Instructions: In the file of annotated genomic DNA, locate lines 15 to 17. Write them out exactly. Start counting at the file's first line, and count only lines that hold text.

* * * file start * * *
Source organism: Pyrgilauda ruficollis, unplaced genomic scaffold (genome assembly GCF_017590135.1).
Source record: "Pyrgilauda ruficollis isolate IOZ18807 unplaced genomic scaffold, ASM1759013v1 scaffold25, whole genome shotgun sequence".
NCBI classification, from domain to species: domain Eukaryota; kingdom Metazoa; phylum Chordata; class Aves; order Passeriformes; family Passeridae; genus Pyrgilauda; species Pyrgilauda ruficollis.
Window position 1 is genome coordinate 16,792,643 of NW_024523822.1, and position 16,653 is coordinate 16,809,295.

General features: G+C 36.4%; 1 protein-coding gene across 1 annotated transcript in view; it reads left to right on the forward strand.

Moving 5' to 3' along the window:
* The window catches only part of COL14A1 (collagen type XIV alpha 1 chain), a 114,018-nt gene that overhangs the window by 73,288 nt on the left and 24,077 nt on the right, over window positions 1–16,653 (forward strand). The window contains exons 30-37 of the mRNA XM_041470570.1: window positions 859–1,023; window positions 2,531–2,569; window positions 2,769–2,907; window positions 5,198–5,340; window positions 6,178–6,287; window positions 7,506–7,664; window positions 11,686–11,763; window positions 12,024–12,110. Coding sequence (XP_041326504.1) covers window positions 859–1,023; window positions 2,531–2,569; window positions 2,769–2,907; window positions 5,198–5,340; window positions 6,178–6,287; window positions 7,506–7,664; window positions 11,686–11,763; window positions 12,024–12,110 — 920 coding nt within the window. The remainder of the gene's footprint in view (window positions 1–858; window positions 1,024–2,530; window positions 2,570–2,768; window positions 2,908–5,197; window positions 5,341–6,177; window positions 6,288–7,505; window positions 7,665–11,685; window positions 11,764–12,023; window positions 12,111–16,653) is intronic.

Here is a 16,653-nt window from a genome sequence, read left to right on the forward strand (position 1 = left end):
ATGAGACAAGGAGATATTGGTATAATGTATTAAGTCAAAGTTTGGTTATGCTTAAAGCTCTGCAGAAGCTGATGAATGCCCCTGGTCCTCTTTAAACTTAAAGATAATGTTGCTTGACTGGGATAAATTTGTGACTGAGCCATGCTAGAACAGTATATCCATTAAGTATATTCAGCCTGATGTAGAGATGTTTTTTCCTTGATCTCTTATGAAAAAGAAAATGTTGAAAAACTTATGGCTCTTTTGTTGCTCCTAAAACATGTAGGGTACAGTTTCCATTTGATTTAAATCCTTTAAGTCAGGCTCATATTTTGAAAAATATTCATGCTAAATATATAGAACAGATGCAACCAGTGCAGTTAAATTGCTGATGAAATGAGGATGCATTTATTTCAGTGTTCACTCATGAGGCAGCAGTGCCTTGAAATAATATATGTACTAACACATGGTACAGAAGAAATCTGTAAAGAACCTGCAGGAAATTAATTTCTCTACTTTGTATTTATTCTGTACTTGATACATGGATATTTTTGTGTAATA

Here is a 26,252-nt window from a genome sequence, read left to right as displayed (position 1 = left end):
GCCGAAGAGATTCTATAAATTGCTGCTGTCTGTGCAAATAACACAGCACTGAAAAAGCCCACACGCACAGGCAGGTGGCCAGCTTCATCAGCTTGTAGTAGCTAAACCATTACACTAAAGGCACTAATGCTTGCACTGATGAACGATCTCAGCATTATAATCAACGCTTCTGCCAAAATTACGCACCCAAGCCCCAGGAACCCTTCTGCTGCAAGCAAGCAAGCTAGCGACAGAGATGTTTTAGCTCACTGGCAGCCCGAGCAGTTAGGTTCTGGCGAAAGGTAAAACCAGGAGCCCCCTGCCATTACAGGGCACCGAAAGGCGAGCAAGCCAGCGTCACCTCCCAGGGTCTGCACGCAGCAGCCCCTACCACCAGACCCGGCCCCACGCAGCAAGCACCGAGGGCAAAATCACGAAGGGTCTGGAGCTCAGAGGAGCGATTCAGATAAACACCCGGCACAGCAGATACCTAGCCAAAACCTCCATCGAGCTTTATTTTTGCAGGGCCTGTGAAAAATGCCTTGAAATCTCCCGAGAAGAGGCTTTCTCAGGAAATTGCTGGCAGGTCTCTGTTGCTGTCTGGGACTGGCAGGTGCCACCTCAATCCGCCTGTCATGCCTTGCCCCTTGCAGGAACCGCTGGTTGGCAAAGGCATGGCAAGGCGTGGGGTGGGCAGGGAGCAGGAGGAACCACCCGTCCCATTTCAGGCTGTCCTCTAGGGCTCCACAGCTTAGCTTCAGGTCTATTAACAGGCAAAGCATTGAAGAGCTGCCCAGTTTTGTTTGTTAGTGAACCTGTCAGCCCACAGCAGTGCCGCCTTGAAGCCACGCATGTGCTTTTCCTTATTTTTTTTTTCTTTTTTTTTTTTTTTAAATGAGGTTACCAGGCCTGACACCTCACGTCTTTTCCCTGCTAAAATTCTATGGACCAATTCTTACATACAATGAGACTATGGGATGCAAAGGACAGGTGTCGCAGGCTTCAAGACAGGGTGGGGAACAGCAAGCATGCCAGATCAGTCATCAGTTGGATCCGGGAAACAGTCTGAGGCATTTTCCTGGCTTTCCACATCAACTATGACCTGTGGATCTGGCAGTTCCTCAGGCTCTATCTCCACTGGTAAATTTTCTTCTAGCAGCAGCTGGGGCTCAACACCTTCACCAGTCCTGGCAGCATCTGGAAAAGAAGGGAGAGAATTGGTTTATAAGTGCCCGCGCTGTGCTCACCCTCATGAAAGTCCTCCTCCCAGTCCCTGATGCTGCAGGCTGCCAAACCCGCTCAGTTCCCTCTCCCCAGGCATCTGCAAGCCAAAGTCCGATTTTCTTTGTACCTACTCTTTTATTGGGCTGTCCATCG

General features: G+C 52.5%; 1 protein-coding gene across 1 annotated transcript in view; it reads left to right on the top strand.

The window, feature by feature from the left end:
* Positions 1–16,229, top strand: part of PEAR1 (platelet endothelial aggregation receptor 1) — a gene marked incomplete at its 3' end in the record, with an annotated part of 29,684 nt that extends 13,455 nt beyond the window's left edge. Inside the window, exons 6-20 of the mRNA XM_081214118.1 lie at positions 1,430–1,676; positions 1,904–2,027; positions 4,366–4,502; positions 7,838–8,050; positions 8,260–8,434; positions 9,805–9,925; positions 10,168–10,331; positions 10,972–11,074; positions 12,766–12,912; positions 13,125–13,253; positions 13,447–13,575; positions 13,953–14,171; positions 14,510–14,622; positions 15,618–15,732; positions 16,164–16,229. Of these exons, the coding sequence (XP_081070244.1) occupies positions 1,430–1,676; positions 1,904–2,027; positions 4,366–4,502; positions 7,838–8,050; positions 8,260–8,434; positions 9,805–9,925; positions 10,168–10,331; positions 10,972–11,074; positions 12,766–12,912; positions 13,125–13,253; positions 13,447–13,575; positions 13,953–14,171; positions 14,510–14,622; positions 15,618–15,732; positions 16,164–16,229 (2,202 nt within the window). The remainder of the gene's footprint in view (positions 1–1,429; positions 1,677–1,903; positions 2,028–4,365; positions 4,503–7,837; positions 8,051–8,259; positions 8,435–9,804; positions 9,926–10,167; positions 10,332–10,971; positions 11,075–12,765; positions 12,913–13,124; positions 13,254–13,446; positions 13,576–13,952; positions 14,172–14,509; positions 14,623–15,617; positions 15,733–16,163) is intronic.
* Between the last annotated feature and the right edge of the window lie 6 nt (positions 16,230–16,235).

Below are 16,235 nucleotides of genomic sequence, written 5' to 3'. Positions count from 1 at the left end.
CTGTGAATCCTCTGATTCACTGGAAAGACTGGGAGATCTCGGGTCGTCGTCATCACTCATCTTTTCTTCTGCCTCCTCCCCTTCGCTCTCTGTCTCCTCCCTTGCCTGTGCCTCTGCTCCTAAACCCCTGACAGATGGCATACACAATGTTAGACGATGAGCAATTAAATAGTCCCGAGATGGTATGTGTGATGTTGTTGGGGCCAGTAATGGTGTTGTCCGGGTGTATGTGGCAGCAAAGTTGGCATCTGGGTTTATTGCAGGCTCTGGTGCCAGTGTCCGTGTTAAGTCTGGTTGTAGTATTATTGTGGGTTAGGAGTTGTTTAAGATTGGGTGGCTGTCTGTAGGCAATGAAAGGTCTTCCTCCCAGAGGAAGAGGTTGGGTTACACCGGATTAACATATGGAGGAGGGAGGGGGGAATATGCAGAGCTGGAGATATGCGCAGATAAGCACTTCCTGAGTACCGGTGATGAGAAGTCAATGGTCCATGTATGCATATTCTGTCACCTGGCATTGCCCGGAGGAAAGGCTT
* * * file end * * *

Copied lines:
* Between the last annotated feature and the right edge of the window lie 6 nt (positions 16,230–16,235).

Below are 16,235 nucleotides of genomic sequence, written 5' to 3'. Positions count from 1 at the left end.
CTGTGAATCCTCTGATTCACTGGAAAGACTGGGAGATCTCGGGTCGTCGTCATCACTCATCTTTTCTTCTGCCTCCTCCCCTTCGCTCTCTGTCTCCTCCCTTGCCTGTGCCTCTGCTCCTAAACCCCTGACAGATGGCATACACAATGTTAGACGATGAGCAATTAAATAGTCCCGAGATGGTATGTGTGATGTTGTTGGGGCCAGTAATGGTGTTGTCCGGGTGTATGTGGCAGCAAAGTTGGCATCTGGGTTTATTGCAGGCTCTGGTGCCAGTGTCCGTGTTAAGTCTGGTTGTAGTATTATTGTGGGTTAGGAGTTGTTTAAGATTGGGTGGCTGTCTGTAGGCAATGAAAGGTCTTCCTCCCAGAGGAAGAGGTTGGGTTACACCGGATTAACATATGGAGGAGGGAGGGGGGAATATGCAGAGCTGGAGATATGCGCAGATAAGCACTTCCTGAGTACCGGTGATGAGAAGTCAATGGTCCATGTATGCATATTCTGTCACCTGGCATTGCCCGGAGGAAAGGCTT